“In both the OT and NT, “spirit” is used of humans and of other beings. When used of humans, spirit is associated with a wide range of functions including thinking and understanding, emotions, attitudes, and intentions. Elihu told Job it was spirit in a person, the breath of God, which gave understanding (Job 32:8). When Jesus healed the paralytic, He perceived in His “spirit” that the religious leaders present were questioning His forgiving the man’s sins (Mark 2:8). “Spirit” is used extensively with human emotions including sorrow (Prov. 15:4,13), anguish (Exod. 6:9; John 13:21), anger (Prov. 14:29; 16:32), vexation (Eccles. 1:14), fear (2 Tim. 1:7), and joy (Luke 1:47). A variety of attitudes and intentions are associated with “spirit.” Caleb had a different spirit than most of his contemporaries in that he followed the Lord wholeheartedly (Num. 14:24). Sihon, king of Heshbon, had a stubborn spirit (Deut. 2:30). First Kings 22 refers to a lying spirit. The psalmist called persons who have no deceit in their spirits, “blessed” (Ps. 32:2). A person’s spirit can be contrite (Ps. 34:18), steadfast (Ps. 51:10), willing (Ps. 51:12), broken (Ps. 51:17), and haughty (Prov. 16:18). The Gospel of Mark has numerous references to Jesus healing persons with unclean or foul spirits. Spirit is used of nonphysical beings, both good and evil. Satan is called the ruler of the kingdom of the air, the spirit who is at work in those who are disobedient (Eph. 2:2). One of the perennial points of conflict between the Sadducees and the Pharisees was over whether there are angels and spirits. The latter believed that there were such while the former denied that such existed. When the risen Christ appeared to the disciples, they were startled and frightened, thinking they were seeing a spirit. Jesus invited them to touch Him. He then reminded them that a spirit does not have flesh and bones (Luke 24:37- 39).” (Steve Bond, “Spirit” in Chad Brand, Charles Draper, Archie England, Holman Illustrated Bible Dictionary, 51385-51401 (Kindle Edition); Nashville, TN: Holman Reference) 

Study Questions

 What did it mean that the Canaanites had no more spirit (Joshua 5:1)? _________________________________________________________________________________________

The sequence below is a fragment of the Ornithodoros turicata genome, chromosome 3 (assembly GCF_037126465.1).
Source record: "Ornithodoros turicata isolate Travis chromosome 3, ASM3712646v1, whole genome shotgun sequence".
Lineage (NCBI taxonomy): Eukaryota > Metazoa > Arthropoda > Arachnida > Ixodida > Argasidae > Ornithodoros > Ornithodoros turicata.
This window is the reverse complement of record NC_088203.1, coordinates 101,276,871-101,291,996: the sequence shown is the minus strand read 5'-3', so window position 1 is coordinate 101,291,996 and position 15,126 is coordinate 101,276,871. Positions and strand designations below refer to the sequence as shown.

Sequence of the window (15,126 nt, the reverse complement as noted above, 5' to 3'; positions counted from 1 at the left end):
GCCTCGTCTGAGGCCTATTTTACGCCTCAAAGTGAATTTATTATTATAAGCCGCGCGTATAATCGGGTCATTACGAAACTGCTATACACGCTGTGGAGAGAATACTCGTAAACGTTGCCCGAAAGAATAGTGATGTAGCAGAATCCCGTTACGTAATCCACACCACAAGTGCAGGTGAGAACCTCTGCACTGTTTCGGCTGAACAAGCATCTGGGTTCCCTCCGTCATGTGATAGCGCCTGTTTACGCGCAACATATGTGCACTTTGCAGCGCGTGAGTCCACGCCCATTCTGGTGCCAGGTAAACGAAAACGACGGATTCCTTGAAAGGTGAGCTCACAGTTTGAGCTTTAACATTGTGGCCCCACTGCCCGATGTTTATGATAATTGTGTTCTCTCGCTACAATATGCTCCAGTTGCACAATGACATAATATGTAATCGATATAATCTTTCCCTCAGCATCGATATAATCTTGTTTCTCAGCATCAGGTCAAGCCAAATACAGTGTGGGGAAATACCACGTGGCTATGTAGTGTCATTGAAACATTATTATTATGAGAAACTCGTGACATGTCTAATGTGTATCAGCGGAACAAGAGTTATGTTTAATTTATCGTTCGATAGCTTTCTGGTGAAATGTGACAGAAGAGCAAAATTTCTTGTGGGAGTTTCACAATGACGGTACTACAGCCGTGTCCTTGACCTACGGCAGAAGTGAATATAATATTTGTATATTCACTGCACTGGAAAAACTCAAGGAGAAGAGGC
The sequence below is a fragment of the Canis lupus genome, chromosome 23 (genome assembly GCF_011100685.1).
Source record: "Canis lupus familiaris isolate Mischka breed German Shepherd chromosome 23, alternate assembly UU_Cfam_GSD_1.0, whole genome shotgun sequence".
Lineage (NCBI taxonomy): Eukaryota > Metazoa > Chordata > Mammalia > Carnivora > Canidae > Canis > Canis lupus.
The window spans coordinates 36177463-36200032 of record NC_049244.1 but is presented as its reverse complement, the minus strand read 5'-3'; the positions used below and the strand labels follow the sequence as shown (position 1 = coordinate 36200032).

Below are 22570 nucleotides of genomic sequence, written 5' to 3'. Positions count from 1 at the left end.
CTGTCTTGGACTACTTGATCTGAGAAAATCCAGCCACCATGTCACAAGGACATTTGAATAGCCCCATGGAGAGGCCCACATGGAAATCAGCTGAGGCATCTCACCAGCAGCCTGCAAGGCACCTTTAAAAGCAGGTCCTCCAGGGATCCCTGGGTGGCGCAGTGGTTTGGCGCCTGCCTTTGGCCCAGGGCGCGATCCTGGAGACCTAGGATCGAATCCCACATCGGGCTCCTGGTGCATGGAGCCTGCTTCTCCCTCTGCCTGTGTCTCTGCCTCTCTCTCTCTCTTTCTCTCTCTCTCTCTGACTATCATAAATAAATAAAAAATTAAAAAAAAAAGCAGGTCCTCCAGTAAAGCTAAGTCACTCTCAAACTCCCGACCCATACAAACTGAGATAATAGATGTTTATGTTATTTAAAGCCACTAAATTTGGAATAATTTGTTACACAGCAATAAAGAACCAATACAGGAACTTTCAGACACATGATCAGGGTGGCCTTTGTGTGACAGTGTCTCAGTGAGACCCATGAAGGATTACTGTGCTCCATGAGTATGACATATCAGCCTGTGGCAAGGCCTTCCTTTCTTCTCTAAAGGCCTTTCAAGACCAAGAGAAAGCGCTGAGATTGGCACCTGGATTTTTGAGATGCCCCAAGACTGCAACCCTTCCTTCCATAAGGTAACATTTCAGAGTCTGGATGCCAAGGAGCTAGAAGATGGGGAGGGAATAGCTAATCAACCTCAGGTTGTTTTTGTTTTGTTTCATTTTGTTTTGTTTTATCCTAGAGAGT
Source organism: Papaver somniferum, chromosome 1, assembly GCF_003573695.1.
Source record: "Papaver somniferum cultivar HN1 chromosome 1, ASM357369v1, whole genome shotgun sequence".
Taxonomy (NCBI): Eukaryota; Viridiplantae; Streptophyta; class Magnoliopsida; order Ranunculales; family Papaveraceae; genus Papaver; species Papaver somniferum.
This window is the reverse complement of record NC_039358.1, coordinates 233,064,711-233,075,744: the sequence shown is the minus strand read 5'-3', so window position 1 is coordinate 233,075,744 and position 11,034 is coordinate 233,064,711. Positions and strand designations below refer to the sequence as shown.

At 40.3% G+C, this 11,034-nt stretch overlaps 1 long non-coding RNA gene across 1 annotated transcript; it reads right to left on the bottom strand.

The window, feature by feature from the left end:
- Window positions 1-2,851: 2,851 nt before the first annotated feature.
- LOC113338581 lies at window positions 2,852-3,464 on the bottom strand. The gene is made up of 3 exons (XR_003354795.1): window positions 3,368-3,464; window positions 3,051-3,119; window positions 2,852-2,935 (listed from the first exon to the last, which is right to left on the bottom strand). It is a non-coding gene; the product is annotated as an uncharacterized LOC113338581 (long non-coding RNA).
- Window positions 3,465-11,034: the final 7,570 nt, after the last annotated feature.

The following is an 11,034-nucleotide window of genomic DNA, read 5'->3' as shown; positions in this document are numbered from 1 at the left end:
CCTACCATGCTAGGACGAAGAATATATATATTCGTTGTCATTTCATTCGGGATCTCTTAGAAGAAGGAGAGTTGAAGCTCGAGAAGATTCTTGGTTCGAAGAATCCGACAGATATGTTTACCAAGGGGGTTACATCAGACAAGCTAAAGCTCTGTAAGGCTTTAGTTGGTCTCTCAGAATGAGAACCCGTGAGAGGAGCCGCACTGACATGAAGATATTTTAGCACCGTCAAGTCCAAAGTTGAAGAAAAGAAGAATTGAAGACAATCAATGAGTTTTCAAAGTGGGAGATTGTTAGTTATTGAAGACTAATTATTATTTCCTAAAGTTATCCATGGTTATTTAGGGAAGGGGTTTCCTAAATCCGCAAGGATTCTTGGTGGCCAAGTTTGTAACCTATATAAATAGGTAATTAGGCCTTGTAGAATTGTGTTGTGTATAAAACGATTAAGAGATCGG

In what passage does the Apostle Paul teach that the spirit of man includes his thoughts? ____________________

What are some ways that the Hebrew word ruach are translated in the King James Version of the Old Testament? _________________________________________________________________

Who are some ancient authors who point out that the word daimon had reference to the wicked dead? ___________________________________________________________________________________________

Fill in the blanks:

“______________ are the ______________ of wicked _____, who enter into living men and _____________ them, unless they are so happy as to meet with speedy relief.” (Josephus)

“The __________ of ________ ______ are called demons.” (Philo) 

When Jesus arose from the dead, what were some of the evidences He used to convince His Apostles that He was not a spirit (Luke 24:36-43)? 

For Prayer Partners

In our studies, we have learned that Sheol is the realm of departed spirits. Yet we have also learned that not all of the dead go to this realm. Why do you think this is the case? What could be the reasons why some of the dead do not pass on to Sheol? 

We have learned that often in the Bible, the words “soul” and “spirit may be used interchangeably. However, sometimes the Bible makes a distinction between the soul and the spirit (1 Thessalonians 5:23; Hebrews 4:12). What are the differences between the soul and the spirit?  

Job And The Afterlife Sheol-Part Three: The Soul

By: Mark Tabata (Evangelist)

(Note: Unless otherwise noted, all Scripture references are from the New King James Version of the Bible)

Quotation For Consideration

“Understand how that there is within you that entity that is called the soul. By it, the eye sees; by it, the ear hears; by it, the mouth speaks. Understand how it makes use of the whole body. Understand how, whenever He pleases to remove the soul from the body, the body falls to decay and perishes. Melito (c. 170, E), 8.754.”


Throughout Job’s teaching on the Afterlife, we see that the “soul” of man is the part which will enter into this “world of the dead” or “Sheol.”  

Job 33:22-Yes, his soul draws near the Pit, And his life to the executioners.

Job 33:28-He will redeem his soul from going down to the Pit, And his life shall see the light.

Job 33:29-30-29 “Behold, God works all these things, Twice, in fact, three times with a man,

30 To bring back his soul from the Pit, That he may be enlightened with the light of life.

Yet what exactly does the word “soul” mean?

Some believe that the word “soul” simply means “person.”

Others teach that it means “life.”

Still others advocate that the word “soul” has reference to the spirit of man.  

What are the facts?  

Let’s study.  

“Soul” In The Old Testament (Nephesh)

The Hebrew word nephesh is translated with several different words in the King James Version of the Old Testament.  

Soul (416), Life (100), Souls (58), Lives (18),Persons (16), Person (14), Heart (12), Mind (11), Himself (10), Body (9), Creature (9), Dead (8), Yourselves (8), Desire (5), Man (4), Minds (4), Pleasure (4), Will (4), Any (3), Beast (3), Themselves (3), Appetite (2), Ghost (2), Hearts (2), Lust (2), Thing (2), Angry(1), Breath (1), Angry (1), Deadly (1), Discontented (1), Fish (1), Greedy (1) , Heart’s (1), Hearty (1), Herself (1), Men (1), Mortally (1), Myself (1) , One (1), Own (1), Slay (1) , Slayeth (1), Soul’s (1), Tablets (1), Thyself (1), Would (1)